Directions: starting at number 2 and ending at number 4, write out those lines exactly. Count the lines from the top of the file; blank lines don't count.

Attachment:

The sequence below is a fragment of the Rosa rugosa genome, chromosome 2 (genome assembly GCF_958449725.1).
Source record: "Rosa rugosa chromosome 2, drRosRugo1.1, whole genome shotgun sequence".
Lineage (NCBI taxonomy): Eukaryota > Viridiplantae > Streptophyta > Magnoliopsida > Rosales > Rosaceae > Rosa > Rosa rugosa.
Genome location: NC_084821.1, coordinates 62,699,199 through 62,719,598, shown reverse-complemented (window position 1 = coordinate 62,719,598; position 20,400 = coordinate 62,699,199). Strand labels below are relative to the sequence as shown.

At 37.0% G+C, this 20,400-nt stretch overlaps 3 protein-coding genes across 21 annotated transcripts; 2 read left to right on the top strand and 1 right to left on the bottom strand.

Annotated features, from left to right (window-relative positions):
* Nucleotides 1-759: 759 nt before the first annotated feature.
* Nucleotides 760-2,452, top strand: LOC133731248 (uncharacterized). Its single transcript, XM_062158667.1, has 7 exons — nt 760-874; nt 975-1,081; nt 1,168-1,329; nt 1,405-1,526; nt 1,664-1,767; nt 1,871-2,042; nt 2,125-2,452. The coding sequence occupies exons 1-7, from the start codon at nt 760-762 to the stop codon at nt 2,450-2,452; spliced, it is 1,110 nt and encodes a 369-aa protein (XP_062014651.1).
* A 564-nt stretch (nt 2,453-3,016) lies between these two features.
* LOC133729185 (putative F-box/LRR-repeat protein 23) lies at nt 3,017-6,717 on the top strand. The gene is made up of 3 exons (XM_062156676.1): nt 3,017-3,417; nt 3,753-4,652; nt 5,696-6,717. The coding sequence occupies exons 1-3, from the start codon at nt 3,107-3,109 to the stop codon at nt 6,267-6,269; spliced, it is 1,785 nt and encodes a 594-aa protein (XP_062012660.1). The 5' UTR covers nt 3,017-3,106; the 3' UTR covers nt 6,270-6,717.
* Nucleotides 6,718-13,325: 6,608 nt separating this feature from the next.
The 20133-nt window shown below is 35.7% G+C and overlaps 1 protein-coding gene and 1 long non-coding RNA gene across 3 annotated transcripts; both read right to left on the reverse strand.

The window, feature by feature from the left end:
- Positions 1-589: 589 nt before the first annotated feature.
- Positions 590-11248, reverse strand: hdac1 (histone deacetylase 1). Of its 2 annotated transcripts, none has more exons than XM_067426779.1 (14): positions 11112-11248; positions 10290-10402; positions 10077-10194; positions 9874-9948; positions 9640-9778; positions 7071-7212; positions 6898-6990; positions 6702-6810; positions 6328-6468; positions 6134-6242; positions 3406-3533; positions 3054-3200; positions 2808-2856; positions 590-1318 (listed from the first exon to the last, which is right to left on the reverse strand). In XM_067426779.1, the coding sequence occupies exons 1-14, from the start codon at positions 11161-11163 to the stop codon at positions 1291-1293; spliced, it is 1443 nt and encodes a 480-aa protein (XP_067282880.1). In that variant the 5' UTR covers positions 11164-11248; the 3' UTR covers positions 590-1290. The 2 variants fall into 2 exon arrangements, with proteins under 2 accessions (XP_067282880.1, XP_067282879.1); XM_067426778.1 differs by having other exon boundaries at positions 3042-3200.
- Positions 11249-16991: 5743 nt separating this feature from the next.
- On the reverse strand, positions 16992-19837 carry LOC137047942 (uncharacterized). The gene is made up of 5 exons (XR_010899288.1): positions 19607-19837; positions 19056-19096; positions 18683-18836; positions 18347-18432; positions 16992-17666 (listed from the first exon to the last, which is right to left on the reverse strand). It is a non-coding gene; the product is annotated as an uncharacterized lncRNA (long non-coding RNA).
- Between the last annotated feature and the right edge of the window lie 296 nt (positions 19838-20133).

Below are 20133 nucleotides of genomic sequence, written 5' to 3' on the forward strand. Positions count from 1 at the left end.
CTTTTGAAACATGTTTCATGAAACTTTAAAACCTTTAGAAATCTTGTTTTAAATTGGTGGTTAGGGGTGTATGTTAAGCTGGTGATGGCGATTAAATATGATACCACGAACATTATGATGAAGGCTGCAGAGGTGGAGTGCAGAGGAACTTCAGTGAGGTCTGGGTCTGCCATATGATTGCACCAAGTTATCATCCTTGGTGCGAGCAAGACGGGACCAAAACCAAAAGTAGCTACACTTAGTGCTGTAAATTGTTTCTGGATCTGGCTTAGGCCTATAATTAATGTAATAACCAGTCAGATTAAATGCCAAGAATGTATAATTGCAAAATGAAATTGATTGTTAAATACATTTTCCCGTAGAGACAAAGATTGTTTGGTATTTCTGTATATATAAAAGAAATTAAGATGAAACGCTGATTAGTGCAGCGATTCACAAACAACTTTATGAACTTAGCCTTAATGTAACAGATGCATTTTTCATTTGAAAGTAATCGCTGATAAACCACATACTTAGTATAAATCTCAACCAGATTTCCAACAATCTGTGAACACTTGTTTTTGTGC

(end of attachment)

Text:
Source record: "Rosa rugosa chromosome 2, drRosRugo1.1, whole genome shotgun sequence".
Lineage (NCBI taxonomy): Eukaryota > Viridiplantae > Streptophyta > Magnoliopsida > Rosales > Rosaceae > Rosa > Rosa rugosa.
Genome location: NC_084821.1, coordinates 62,699,199 through 62,719,598, shown reverse-complemented (window position 1 = coordinate 62,719,598; position 20,400 = coordinate 62,699,199). Strand labels below are relative to the sequence as shown.